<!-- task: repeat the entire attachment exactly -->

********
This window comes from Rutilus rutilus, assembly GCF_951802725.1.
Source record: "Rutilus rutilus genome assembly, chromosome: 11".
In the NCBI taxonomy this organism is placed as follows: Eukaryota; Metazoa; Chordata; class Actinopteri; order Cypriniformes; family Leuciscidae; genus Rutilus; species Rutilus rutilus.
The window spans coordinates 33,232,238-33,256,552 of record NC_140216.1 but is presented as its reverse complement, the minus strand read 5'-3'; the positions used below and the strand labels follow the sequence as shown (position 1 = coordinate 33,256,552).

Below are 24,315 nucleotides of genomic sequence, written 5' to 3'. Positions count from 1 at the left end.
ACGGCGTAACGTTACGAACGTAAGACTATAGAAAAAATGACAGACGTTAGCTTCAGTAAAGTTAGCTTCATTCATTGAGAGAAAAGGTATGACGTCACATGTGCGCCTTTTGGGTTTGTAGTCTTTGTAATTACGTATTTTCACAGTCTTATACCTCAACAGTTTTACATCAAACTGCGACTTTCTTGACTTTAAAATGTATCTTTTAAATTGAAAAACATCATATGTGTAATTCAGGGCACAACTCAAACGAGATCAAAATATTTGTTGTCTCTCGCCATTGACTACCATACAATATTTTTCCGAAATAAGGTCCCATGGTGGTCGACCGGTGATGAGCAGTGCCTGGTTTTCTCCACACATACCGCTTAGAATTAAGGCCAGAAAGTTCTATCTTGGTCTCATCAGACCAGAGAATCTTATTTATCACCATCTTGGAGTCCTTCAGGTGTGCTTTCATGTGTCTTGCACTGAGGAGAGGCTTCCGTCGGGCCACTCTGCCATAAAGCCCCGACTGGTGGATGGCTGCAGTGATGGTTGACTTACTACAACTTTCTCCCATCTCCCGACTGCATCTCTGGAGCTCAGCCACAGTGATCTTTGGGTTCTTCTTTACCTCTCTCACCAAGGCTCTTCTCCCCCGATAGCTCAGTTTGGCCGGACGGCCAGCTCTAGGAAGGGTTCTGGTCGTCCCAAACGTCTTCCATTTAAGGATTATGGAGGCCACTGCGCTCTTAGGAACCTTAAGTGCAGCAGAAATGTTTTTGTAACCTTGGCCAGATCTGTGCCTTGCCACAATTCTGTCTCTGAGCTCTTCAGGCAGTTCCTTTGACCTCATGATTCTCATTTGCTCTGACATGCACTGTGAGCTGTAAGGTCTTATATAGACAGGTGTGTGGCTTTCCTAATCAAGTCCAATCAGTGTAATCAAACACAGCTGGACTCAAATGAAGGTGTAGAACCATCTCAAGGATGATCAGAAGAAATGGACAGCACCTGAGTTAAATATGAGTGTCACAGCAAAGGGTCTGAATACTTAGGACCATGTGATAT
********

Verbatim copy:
This window comes from Rutilus rutilus, assembly GCF_951802725.1.
Source record: "Rutilus rutilus genome assembly, chromosome: 11".
In the NCBI taxonomy this organism is placed as follows: Eukaryota; Metazoa; Chordata; class Actinopteri; order Cypriniformes; family Leuciscidae; genus Rutilus; species Rutilus rutilus.
The window spans coordinates 33,232,238-33,256,552 of record NC_140216.1 but is presented as its reverse complement, the minus strand read 5'-3'; the positions used below and the strand labels follow the sequence as shown (position 1 = coordinate 33,256,552).

Below are 24,315 nucleotides of genomic sequence, written 5' to 3'. Positions count from 1 at the left end.
ACGGCGTAACGTTACGAACGTAAGACTATAGAAAAAATGACAGACGTTAGCTTCAGTAAAGTTAGCTTCATTCATTGAGAGAAAAGGTATGACGTCACATGTGCGCCTTTTGGGTTTGTAGTCTTTGTAATTACGTATTTTCACAGTCTTATACCTCAACAGTTTTACATCAAACTGCGACTTTCTTGACTTTAAAATGTATCTTTTAAATTGAAAAACATCATATGTGTAATTCAGGGCACAACTCAAACGAGATCAAAATATTTGTTGTCTCTCGCCATTGACTACCATACAATATTTTTCCGAAATAAGGTCCCATGGTGGTCGACCGGTGATGAGCAGTGCCTGGTTTTCTCCACACATACCGCTTAGAATTAAGGCCAGAAAGTTCTATCTTGGTCTCATCAGACCAGAGAATCTTATTTATCACCATCTTGGAGTCCTTCAGGTGTGCTTTCATGTGTCTTGCACTGAGGAGAGGCTTCCGTCGGGCCACTCTGCCATAAAGCCCCGACTGGTGGATGGCTGCAGTGATGGTTGACTTACTACAACTTTCTCCCATCTCCCGACTGCATCTCTGGAGCTCAGCCACAGTGATCTTTGGGTTCTTCTTTACCTCTCTCACCAAGGCTCTTCTCCCCCGATAGCTCAGTTTGGCCGGACGGCCAGCTCTAGGAAGGGTTCTGGTCGTCCCAAACGTCTTCCATTTAAGGATTATGGAGGCCACTGCGCTCTTAGGAACCTTAAGTGCAGCAGAAATGTTTTTGTAACCTTGGCCAGATCTGTGCCTTGCCACAATTCTGTCTCTGAGCTCTTCAGGCAGTTCCTTTGACCTCATGATTCTCATTTGCTCTGACATGCACTGTGAGCTGTAAGGTCTTATATAGACAGGTGTGTGGCTTTCCTAATCAAGTCCAATCAGTGTAATCAAACACAGCTGGACTCAAATGAAGGTGTAGAACCATCTCAAGGATGATCAGAAGAAATGGACAGCACCTGAGTTAAATATGAGTGTCACAGCAAAGGGTCTGAATACTTAGGACCATGTGATAT